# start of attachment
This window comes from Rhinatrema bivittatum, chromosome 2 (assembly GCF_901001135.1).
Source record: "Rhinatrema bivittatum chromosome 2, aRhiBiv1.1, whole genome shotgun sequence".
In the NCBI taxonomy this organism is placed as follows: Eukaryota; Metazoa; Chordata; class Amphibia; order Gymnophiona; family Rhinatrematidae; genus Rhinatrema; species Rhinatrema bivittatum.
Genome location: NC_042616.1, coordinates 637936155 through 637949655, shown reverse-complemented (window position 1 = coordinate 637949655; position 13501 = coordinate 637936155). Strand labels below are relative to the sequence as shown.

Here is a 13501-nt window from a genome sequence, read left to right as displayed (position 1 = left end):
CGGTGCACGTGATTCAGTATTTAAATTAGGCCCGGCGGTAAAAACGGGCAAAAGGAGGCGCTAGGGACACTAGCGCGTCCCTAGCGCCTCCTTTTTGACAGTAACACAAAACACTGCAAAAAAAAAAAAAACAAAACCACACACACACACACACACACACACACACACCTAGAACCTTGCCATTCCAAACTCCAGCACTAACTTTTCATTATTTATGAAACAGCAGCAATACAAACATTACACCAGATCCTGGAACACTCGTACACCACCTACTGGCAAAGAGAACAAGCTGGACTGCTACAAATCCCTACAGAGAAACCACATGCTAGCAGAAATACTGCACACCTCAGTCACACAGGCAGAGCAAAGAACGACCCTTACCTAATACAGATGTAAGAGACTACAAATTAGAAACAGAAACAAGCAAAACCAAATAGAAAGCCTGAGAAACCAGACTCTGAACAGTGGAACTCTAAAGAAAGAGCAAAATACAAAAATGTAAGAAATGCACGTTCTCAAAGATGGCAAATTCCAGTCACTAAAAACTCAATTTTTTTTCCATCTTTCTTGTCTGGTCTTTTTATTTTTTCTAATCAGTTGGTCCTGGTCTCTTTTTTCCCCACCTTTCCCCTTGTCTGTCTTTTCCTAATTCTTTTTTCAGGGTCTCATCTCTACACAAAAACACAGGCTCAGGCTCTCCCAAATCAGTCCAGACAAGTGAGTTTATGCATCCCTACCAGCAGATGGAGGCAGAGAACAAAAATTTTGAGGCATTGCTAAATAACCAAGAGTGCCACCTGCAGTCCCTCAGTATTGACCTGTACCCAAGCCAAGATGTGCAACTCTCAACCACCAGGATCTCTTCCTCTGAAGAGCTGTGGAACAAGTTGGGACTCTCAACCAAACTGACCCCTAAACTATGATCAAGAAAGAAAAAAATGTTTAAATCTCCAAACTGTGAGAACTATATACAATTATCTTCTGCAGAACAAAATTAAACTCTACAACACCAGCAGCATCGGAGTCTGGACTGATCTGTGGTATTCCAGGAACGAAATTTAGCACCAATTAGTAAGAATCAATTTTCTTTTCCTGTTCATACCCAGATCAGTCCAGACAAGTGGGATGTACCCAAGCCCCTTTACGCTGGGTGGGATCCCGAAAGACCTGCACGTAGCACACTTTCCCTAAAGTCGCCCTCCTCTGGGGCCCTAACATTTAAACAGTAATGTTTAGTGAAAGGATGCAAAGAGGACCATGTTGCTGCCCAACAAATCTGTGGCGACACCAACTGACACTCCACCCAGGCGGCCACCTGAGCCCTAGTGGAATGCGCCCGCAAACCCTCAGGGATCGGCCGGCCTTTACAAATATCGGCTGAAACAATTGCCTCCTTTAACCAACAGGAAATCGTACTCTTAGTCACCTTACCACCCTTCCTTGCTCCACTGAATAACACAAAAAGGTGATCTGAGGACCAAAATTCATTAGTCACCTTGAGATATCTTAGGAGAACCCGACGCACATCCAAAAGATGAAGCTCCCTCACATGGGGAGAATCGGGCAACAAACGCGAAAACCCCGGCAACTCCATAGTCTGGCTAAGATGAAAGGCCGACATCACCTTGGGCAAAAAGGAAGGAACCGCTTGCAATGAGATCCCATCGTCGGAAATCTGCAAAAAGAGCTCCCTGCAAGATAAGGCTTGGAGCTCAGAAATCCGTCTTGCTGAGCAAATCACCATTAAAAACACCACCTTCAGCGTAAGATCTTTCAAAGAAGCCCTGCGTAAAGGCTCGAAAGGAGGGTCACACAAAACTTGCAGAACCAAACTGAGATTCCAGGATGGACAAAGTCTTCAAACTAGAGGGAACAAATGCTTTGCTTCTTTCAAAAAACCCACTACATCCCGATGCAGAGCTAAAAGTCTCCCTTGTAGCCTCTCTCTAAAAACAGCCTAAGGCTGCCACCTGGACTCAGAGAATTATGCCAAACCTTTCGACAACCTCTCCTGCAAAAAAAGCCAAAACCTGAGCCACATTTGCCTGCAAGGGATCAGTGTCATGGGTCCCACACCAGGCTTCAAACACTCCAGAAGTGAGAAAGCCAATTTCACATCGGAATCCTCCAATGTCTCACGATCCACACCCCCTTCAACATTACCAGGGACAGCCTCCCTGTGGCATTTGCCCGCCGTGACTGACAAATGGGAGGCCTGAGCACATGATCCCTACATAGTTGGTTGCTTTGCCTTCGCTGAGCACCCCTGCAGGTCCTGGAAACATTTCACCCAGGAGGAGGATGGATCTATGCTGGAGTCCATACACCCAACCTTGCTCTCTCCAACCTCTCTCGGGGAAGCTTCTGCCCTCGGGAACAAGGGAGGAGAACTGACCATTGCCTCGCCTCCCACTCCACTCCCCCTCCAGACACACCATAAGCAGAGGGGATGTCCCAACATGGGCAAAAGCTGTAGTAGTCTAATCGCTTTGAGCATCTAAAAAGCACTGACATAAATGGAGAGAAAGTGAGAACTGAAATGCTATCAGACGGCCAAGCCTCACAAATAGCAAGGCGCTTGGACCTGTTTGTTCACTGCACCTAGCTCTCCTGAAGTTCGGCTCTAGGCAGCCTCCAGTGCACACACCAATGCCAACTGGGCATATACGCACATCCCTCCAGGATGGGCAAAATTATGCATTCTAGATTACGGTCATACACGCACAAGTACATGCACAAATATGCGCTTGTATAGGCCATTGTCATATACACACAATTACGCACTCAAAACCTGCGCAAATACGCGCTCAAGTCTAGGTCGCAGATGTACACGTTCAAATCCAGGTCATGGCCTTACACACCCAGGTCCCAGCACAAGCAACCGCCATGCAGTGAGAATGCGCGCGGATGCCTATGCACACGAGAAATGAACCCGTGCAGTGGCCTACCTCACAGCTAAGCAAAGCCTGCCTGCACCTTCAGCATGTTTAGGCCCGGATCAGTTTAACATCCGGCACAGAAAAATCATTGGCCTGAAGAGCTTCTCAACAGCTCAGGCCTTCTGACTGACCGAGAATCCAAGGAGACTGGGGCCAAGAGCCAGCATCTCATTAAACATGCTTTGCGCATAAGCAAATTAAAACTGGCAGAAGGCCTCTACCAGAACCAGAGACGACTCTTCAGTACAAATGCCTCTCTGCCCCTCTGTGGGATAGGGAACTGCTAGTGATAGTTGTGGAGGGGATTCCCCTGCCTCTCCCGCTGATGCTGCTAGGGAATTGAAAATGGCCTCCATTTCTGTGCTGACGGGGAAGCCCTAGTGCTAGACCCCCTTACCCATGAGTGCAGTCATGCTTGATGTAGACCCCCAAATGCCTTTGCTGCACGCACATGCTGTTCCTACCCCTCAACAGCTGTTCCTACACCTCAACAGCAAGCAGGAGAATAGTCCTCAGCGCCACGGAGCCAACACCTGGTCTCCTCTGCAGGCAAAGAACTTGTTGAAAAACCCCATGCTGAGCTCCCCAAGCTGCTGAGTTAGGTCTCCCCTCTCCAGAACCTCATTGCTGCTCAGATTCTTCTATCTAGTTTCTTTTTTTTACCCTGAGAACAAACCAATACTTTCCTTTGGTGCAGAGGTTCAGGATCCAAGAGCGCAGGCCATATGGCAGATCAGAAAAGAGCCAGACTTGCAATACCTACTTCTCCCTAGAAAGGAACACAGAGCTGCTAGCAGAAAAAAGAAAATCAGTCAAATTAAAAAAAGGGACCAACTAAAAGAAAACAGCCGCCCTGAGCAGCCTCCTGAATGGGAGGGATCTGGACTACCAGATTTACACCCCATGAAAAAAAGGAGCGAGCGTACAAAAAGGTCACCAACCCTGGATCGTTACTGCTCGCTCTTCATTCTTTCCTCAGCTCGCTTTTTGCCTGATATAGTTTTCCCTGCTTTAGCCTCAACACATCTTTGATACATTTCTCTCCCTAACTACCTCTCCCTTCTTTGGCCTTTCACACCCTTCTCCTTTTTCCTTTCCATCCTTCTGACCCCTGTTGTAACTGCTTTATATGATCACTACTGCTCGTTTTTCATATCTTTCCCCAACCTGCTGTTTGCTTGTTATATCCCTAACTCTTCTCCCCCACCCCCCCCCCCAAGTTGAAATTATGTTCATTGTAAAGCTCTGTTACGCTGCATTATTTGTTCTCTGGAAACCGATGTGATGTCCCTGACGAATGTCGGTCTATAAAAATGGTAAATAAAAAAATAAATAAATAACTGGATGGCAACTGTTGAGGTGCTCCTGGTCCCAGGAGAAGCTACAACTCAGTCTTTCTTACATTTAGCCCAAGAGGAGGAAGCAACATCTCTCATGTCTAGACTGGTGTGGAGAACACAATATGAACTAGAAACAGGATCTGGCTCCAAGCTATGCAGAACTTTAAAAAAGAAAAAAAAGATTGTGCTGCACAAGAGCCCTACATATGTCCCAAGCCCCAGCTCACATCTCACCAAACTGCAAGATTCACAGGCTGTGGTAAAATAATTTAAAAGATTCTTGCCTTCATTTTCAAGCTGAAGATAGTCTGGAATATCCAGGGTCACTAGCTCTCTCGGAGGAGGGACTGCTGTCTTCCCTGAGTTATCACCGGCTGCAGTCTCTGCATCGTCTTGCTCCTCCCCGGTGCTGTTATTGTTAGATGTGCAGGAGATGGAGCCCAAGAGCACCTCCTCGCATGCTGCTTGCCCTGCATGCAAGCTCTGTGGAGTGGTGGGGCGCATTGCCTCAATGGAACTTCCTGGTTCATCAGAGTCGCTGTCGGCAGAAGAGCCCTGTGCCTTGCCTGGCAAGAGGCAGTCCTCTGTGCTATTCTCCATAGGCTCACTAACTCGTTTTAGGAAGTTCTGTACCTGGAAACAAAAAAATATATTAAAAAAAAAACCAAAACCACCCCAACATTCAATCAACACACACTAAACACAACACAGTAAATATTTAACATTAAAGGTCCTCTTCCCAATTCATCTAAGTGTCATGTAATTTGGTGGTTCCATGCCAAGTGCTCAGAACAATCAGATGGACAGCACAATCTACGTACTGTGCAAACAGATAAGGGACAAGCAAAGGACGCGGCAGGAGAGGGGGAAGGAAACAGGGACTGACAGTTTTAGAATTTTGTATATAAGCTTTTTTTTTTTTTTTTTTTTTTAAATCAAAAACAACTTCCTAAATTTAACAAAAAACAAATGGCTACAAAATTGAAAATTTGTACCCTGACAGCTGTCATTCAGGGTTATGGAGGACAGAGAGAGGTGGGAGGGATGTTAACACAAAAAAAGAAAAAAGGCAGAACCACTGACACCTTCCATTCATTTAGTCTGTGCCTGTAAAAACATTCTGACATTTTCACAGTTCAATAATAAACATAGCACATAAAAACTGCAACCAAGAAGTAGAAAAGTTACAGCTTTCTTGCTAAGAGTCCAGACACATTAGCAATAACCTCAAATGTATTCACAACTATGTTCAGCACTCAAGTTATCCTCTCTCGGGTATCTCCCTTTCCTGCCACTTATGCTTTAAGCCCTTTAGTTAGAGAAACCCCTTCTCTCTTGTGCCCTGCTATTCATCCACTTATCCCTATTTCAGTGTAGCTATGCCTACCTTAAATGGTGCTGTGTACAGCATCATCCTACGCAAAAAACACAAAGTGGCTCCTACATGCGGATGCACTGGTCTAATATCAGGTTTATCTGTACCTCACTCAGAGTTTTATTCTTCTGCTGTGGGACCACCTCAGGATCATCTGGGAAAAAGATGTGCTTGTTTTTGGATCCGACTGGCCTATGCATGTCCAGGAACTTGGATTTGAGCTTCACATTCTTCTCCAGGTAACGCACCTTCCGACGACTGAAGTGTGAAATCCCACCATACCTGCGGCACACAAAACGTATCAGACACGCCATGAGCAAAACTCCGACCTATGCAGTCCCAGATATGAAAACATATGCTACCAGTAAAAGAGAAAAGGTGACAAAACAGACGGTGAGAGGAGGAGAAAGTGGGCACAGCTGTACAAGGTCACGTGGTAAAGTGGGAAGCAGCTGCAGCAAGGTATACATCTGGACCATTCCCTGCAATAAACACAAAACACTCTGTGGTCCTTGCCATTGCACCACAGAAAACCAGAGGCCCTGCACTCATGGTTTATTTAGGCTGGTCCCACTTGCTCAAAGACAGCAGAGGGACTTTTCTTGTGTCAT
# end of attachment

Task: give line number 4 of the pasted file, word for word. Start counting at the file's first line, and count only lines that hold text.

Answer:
Genome location: NC_042616.1, coordinates 637936155 through 637949655, shown reverse-complemented (window position 1 = coordinate 637949655; position 13501 = coordinate 637936155). Strand labels below are relative to the sequence as shown.